Ask a muso: How to shred bass with The Pinheads

From choosing the right guitar to playing your first chords, Tun the Pinhead is here to guide you through Bass101.

 


Question: I really want to play the bass but have no idea how to start. I've looked at online tutorials but they all seem a little too technical... I don't even have a bass yet! What are the main things I need to know to start out and get good at the bass? 

Tanya "Tun" Avanus

Tanya "Tun" Avanus of The Pinheads says...
 

1. Pick your bass

There are two sizes you can choose from: full size or short scale. Full scale bass guitars have long necks and frets (the spaces between the lines on the neck) that are quite wide. Short scale bass guitars have a shorter and sometimes thinner neck which makes it easier to play if you are a small human. Or if you just like little pocket rockets (like my Hot Wheels Hofner).

Another option you have is to play a right or left handed bass. The majority of guitars you find in shops are right handed, purely because 90% of the population are right handed. However, just because you write with your right or left hand doesn't mean you'll feel most comfortable playing that way - I’m left-handed and play guitar right-handed. Right-handed is where you pick with your right hand and left-handed is where you pick with your left hand.

Don’t be afraid to go to your local music store and try out both sizes and both orientations (and if there are no left-handed basses, just turn the guitar over and play it upside down - people do it, it’s not weird). When you’re sitting down with the bass, put your thumb on the back of the neck and your four fingers on the fret board. Stretch your fingers across, slide your hand up and down the neck and generally get a feel of how it would be to play.

Always look up guitars for sale second hand. Don’t spend a fortune buying a brand new guitar. There are heaps of guitars out there that need a home and need to be saved from landfill!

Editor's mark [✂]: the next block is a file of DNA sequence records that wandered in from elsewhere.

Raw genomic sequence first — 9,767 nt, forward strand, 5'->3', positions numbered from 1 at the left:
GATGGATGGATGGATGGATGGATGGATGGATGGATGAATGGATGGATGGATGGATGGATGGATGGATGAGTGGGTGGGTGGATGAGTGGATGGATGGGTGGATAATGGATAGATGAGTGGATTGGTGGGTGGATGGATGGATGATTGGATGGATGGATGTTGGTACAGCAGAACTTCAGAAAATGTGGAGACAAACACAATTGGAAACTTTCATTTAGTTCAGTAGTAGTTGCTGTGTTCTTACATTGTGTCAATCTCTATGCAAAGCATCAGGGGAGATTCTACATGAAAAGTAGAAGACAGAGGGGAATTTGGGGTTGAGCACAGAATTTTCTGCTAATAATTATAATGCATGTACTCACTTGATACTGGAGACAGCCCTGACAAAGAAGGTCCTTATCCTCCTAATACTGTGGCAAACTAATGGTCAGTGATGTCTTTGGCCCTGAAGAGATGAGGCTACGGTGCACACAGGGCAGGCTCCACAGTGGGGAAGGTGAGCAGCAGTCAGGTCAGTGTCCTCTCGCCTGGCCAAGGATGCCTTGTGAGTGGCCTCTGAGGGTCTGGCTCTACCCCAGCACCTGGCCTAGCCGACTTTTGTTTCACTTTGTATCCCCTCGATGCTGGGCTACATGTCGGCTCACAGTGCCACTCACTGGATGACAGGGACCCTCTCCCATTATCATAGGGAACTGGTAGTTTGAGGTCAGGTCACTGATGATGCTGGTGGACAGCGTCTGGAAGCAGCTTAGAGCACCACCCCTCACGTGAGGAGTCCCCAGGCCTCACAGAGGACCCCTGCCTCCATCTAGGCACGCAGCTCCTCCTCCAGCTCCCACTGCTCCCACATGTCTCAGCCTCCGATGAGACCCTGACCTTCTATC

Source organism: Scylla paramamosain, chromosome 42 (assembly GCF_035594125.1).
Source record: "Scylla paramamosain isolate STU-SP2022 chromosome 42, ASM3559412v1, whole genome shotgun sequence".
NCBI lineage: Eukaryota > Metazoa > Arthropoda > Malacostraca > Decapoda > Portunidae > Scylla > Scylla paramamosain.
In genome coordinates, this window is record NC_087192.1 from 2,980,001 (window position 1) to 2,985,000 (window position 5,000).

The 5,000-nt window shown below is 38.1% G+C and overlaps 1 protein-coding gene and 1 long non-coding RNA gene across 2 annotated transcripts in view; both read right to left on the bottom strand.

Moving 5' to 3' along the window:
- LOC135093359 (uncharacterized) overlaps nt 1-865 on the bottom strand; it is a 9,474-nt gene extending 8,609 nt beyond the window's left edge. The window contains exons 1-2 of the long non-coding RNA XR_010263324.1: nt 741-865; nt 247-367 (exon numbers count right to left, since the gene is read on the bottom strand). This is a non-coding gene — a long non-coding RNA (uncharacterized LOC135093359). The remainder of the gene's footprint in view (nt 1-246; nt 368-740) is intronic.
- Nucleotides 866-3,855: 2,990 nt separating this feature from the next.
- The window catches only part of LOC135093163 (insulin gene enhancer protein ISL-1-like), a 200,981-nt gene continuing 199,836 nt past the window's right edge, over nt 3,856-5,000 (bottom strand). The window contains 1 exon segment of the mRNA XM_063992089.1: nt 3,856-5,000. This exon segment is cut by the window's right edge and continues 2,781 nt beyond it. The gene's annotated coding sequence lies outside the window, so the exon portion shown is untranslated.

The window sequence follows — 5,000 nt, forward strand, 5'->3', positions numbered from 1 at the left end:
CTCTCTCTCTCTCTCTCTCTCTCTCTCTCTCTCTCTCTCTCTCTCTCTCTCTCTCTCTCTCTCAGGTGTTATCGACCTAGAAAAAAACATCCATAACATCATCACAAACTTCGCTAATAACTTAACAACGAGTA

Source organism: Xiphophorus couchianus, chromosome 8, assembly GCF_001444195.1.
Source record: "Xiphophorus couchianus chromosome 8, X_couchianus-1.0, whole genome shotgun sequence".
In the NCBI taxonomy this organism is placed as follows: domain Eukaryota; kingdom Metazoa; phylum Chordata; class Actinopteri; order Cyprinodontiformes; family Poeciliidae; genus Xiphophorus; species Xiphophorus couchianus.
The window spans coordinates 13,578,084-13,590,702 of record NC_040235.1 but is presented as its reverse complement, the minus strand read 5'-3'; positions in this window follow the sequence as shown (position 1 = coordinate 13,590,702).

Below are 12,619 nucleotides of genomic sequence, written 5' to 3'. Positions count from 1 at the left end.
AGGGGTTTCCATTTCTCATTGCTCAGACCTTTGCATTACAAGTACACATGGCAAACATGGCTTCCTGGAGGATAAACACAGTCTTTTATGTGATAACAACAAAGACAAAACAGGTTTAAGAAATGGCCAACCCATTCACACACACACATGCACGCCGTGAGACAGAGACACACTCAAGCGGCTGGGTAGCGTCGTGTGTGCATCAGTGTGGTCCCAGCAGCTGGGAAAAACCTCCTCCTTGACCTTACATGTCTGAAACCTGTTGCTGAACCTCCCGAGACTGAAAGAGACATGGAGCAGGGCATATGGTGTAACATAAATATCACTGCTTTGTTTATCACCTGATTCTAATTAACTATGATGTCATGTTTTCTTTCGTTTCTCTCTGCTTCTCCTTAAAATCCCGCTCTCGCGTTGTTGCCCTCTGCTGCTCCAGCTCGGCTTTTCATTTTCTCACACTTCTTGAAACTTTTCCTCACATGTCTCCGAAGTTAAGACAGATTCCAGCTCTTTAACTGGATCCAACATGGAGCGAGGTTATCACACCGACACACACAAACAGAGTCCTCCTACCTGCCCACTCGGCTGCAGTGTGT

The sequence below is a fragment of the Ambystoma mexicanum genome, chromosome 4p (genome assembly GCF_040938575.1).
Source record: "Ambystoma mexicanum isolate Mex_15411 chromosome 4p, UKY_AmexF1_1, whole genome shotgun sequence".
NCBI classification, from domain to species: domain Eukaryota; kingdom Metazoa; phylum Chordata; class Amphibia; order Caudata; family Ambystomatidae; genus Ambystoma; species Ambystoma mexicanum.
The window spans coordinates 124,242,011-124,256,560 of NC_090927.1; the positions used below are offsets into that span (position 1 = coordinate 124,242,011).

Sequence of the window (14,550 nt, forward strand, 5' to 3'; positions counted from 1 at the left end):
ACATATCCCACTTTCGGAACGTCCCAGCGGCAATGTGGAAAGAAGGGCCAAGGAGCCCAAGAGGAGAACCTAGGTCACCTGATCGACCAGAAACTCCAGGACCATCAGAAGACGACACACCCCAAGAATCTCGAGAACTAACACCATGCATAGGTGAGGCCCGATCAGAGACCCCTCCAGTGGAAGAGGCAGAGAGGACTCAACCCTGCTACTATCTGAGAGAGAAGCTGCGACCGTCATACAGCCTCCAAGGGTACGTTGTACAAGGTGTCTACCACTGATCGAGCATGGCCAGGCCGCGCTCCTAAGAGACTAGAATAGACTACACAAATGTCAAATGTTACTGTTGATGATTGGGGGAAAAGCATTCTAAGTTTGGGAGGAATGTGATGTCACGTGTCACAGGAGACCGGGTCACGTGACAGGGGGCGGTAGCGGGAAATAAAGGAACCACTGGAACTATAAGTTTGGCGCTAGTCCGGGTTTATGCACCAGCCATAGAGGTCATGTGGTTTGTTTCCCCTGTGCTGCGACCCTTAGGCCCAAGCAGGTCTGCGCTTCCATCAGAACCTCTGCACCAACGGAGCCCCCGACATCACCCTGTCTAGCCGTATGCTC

2. Amps

If you’re just learning in your bedroom, a small practise amp will suffice. You can find heaps of practise amps on Gumtree or in op-shops for heaps cheap and they work a charm. You don’t need expensive gear to make music. It doesn’t make you sound better - it just burns a hole in your wallet. You’ll also need an instrument lead or cable to connect your guitar to your amp.

3. Pick or finger?

There are two main ways - picking using a plectrum and finger picking. To be honest, there is no right or wrong way to play - only what feels right for you.

PICKING: Using a plectrum (pick) can sometimes be less natural feeling than finger picking. This can come down to how to properly hold a pick. To be completely honest, this is something I still struggle with! When I first started playing bass, I held it one way, an now I hold it another way. There are also heaps of other shapes and thicknesses and materials. Get a whole bunch and try them out - they will feel different and sound different. You usually hold it between your thumb and the side of your index finger and pluck a string down, up or both.

FINGER PICKING: Under the strings where you play, there will be little plastic or metal things. There are called “pick-ups”. Rest your thumb on the top edge of one of the pick-ups so your four fingers hang down. Using your index and middle finger, pluck the string upwards,

alternating so your fingers are doing a walking motion. Practise plucking all the strings separately, always keeping your thumb on the pickup. This is the essence of basic finger picking. Some say finger picking is OG and badass. Cliff Burton proves this point. RIP shredmaster.

PS I suck at finger picking, I pretty much always use a pick.

4. Tuning

Bass guitars generally have four strings (there are variations with more strings). Standard tuning starting from the string closes to you is E A D G. That’s what most of your favourite songs will be in. If you don’t own a tuner, there are websites and phone apps that use the inbuilt microphone on your phone or computer.

5. Playing a song and knowing where to put your fingers

Alright, now you’re all set up and ready to go. Time to get playing. A great place to start is with tablature or ‘tabs’. Pick a simple song that you like and know super well (trust me). If you have access to the internet, open a search engine and type in “(your song) bass tab”. You’ll find something pretty easily. Reading tabs can take getting used to, but you’ll get the hang of it in no time. Maybe even consult a YouTube tutorial. The lines represent the strings, and the number in those lines represent what fret you have to press in order to get the right note. Or, if you have good ear, you can just sound it all out and start jamming with someone! Also, the 12 bar blues are a great thing to learn when you’re beginning. It can help with learning the relationships of different notes to each other, and how the same shapes can be transposed into different keys.

So, that’s it. Thanks for reading my drivel. Go out and get ‘em! Be the next Geezer or Cliff!


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